Antibiotics and other drugs are often used to treat cows with mastitis or other infections or ailments. When a cow is treated, its milk is generally withheld from the bulk tank until treatment stops and milk is free of drug residues. The most commonly used drugs are the beta-lactam antibiotics (i.e., the penicillin family). Occasionally, treated cows are overlooked, and antibiotic-contaminated milk enters the bulk tank. However, all raw milk tank trucks are screened for the presence of beta-lactam drugs at dairy plants before they are unloaded, therefore minimizing the potential for drug contaminants in processed dairy products. Individual farm samples are also tested routinely or for producer trace-back if a truck tests positive. Antibiotics in milk are a concern due to the risk of allergic reactions and the development of antibiotic-resistant pathogens. During the manufacture of cheese and cultured dairy products, antibiotics can inhibit dairy starter cultures used to develop acid (e.g., lactic acid bacteria), which can result in the loss of significant amounts of product and milk.
Added water can occur in milk due to both unintentional (e.g., poor system drainage) and intentional addition. Added water can be detected in milk by measuring its freezing point. The freezing point is slightly less than that of pure water and relatively constant. Typical milk generally has a freezing point below minus 0.542 degrees Hortvett (°H is a scale used almost exclusively for milk freezing point), a derivative of degrees Celsius). When water is added to milk, the freezing point increases approximately 0.005°H for every 1% water added. The state of New York uses a cut-off of -0.530°H or higher (less negative) as cause for investigation. Added water reduces the value of the milk by diluting the protein and other milk components that will influence product yields. Added water in fluid milk can also dilute the sweetness, potentially resulting in a “flat” taste.
Sediment in milk is generally due to poor pre-milking hygiene procedures that allow soil and other materials to enter the milking stream. Proper environmental conditions for cow cleanliness are important to reduce soil on animals so that pre-milking hygiene procedures can be effective. Sediment in milk is measured by filtering the milk through a fine filter and visually examining it. High sediment levels in milk are associated with filth and the potential for bacterial contaminants that will influence quality.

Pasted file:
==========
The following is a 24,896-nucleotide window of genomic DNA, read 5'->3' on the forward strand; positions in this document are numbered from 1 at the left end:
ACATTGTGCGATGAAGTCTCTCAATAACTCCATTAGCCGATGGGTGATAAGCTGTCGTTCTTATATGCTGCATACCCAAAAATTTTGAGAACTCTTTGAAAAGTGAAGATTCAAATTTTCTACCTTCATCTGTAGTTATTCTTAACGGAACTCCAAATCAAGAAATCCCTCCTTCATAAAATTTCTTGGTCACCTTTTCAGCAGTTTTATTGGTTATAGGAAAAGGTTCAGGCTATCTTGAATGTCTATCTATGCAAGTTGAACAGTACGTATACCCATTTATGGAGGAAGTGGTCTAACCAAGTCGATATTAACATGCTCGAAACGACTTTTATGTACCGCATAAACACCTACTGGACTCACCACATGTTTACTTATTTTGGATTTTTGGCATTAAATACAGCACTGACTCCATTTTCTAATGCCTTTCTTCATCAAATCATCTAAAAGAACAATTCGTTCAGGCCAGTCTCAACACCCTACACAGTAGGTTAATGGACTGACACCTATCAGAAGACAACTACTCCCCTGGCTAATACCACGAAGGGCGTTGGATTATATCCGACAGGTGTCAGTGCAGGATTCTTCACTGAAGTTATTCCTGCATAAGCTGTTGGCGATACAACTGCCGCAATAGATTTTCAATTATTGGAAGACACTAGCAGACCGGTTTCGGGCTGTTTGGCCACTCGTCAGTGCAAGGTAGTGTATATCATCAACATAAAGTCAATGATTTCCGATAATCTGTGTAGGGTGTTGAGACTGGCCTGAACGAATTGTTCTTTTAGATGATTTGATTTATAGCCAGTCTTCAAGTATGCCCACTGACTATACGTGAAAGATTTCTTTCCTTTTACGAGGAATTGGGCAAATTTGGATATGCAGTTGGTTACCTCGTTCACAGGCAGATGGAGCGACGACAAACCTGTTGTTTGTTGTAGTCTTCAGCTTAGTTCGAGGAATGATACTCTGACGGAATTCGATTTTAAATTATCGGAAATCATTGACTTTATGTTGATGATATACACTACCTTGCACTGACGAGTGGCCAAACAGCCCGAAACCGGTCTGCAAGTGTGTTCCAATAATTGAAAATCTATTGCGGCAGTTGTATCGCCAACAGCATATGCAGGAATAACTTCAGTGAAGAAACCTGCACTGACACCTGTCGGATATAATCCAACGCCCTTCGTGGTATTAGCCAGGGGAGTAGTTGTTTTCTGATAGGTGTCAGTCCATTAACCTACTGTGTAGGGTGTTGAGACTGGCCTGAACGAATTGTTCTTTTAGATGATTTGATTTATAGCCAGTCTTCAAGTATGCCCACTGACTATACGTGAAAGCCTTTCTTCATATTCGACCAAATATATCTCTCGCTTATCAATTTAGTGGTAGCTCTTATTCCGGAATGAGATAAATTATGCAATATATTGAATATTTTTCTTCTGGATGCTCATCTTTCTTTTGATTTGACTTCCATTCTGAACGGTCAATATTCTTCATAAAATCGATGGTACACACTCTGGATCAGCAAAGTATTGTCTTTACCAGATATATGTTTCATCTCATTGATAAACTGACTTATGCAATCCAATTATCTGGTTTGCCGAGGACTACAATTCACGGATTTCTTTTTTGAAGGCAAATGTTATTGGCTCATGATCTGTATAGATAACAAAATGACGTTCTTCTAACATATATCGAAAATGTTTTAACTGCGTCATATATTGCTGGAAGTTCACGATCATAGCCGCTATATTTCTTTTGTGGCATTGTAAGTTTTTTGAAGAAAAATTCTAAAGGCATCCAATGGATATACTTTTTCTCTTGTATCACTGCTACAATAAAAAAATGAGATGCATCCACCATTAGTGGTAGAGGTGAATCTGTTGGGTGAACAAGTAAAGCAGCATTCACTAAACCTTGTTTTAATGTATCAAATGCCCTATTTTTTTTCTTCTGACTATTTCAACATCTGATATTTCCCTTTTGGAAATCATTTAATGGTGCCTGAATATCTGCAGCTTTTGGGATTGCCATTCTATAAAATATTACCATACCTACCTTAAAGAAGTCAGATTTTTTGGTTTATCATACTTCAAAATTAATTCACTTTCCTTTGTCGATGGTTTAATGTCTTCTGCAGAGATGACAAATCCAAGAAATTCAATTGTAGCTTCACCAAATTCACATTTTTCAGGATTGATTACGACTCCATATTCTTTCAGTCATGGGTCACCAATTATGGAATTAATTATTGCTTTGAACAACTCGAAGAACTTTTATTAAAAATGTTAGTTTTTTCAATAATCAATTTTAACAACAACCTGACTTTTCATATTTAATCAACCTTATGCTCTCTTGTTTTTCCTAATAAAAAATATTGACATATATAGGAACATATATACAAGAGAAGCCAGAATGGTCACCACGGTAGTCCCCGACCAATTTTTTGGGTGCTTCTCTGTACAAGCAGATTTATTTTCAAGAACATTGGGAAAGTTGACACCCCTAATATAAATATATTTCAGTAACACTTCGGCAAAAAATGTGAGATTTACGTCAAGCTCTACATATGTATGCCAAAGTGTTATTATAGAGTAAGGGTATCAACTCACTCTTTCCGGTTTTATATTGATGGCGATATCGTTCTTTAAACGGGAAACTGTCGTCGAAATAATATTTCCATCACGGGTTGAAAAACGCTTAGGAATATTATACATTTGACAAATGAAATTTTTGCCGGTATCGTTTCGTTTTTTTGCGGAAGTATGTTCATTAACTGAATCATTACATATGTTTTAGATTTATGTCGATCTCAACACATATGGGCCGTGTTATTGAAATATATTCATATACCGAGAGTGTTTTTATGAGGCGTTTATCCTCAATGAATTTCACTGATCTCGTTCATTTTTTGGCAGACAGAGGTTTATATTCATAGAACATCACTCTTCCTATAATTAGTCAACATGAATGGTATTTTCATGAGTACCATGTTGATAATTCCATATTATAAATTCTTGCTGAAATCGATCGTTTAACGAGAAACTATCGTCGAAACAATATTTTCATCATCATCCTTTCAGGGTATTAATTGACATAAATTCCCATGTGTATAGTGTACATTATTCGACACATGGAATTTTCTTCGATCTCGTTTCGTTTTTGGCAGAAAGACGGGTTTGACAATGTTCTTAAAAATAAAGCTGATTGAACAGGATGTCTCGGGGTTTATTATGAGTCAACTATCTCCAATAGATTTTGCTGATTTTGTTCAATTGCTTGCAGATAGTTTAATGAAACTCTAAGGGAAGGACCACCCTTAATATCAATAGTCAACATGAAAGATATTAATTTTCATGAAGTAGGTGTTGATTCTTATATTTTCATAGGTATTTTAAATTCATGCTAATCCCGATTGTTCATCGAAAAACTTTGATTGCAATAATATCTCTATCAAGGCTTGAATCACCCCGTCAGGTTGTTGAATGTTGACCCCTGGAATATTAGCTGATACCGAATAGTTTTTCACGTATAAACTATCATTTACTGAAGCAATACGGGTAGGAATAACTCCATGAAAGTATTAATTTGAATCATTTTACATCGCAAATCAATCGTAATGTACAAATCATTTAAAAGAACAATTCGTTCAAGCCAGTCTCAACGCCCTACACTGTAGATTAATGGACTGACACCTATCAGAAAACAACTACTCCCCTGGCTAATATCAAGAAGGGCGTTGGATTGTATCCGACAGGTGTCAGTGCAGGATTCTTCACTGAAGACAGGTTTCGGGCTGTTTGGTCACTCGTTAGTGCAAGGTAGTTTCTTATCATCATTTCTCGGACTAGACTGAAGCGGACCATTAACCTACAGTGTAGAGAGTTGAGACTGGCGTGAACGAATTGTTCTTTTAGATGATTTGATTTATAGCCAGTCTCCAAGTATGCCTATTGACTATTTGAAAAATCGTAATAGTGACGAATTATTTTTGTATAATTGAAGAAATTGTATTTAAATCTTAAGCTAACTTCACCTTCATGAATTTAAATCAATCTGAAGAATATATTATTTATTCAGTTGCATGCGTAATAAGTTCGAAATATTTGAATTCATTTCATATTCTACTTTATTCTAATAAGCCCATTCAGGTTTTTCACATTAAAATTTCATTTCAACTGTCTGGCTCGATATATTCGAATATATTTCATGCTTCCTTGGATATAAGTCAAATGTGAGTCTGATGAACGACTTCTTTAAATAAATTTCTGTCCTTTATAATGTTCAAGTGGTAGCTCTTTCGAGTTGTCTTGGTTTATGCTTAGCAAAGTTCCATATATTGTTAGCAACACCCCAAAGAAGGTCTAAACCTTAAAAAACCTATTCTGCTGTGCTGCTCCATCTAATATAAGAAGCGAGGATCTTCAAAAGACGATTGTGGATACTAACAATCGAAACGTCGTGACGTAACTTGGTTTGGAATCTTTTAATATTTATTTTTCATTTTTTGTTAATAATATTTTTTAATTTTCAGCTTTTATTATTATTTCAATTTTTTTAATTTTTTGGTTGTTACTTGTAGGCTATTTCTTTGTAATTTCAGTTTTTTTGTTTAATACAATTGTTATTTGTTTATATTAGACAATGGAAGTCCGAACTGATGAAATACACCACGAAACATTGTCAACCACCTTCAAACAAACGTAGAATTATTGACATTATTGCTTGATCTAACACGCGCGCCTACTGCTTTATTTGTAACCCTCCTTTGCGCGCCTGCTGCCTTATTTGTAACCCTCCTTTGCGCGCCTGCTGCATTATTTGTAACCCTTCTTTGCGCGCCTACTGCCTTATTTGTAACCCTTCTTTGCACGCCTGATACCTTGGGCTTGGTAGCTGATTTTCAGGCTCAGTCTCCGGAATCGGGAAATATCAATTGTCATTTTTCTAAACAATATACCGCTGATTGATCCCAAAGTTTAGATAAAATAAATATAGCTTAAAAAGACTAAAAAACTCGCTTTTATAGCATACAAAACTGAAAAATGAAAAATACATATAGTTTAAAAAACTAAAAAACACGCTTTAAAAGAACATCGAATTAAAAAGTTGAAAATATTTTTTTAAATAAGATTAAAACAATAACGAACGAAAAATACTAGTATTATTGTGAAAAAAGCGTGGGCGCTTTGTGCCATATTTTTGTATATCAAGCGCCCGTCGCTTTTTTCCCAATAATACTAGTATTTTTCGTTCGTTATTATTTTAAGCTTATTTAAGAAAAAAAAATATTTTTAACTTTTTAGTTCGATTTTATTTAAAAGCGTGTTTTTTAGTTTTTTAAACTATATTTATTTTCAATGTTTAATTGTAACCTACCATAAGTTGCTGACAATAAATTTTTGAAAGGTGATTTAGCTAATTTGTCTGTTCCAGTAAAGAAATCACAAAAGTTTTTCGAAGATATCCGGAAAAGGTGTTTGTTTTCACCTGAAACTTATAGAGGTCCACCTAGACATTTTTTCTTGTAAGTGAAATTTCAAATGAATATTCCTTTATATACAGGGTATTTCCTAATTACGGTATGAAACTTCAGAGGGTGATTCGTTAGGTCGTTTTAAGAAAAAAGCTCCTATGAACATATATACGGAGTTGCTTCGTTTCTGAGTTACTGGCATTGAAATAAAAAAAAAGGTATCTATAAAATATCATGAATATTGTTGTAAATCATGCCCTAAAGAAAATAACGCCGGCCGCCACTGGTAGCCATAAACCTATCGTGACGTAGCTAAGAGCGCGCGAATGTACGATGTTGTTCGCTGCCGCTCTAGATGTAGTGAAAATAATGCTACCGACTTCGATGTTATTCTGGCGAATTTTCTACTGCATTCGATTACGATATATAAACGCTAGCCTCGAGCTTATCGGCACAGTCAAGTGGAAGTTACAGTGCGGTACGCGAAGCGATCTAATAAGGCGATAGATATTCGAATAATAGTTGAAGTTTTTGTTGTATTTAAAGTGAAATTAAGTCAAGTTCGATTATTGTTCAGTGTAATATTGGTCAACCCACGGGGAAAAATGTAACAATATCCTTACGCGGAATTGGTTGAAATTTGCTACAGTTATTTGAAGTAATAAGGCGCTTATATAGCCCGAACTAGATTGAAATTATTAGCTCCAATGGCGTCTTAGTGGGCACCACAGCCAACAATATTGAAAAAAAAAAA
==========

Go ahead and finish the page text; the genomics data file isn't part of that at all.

Off-flavors and odors can be present in raw milk due to practices on the farm. Some are minor and difficult to avoid, while others are due to poor practices and can be reason for rejecting a milk load. Most flavor/odor defects will be carried over into the finished product, although some of the volatile defects can be partially removed. Defects in milk can be classified as:
Absorbed – cows breathing in odors in the air can transmit these to the milk through the bloodstream, while some odors can be directly absorbed by the milk during storage;
Bacterial – growth of spoilage microorganisms; or
Chemical – related enzymes, feed, and health of the cow as well as milk handling procedures (e.g., cleaning chemicals).
For more information, see the handout "Flavor and Odor Defects in Milk." The most common raw milk related off-flavors/odors and their causes are:
Barny/Cowy: Associated with strong barn odors (e.g., poor barn aeration) absorbed by the cow or the milk during storage. Some animals will produce “cowy” milk that is related to poor animal health (e.g., ketosis).
Feedy: Associated with strong feed odors that are absorbed by the cow or directly into the milk during storage. Feed flavors/odors most often mimic the nature of the feed (e.g., silage, hay, soy). They are often present in low levels not considered objectionable, although strong feed flavors/odors, especially those related to poor-quality feeds, may be cause to reject milk. Feed flavors can be minimized by not feeding immediately before milking. Related off-flavors include those of wild onion/garlic (especially in the South).
Malty/Acid/Sour: Due to the growth of bacteria that produce acid, some of which can produce a “malty” defect. Most often associated with poor cooling of the milk (e.g., from a farm with a broken compressor).
Oxidized: Cardboardy or “old-oil” odor and flavor resulting from the oxidation of milk fats in the presence of metals (such as copper contamination). Feeds high in certain fats (e.g., soybeans) and/or low levels of vitamin E in the cows’ diet may also increase the milk’s susceptibility to oxidation.
Rancid: Sour-like defect that occurs in milk due to excessive agitation and other factors related to increasing the susceptibility of the milk fat to the hydrolytic enzyme lipase. Lipase breaks down butterfat to free fatty acids (such as butyric) that can result in rancid off-flavors (e.g., soapy, baby-vomit, blue cheese).
Dairy Foods Science Notes
Department of Food Science
Stocking Hall, Ithaca, NY 14853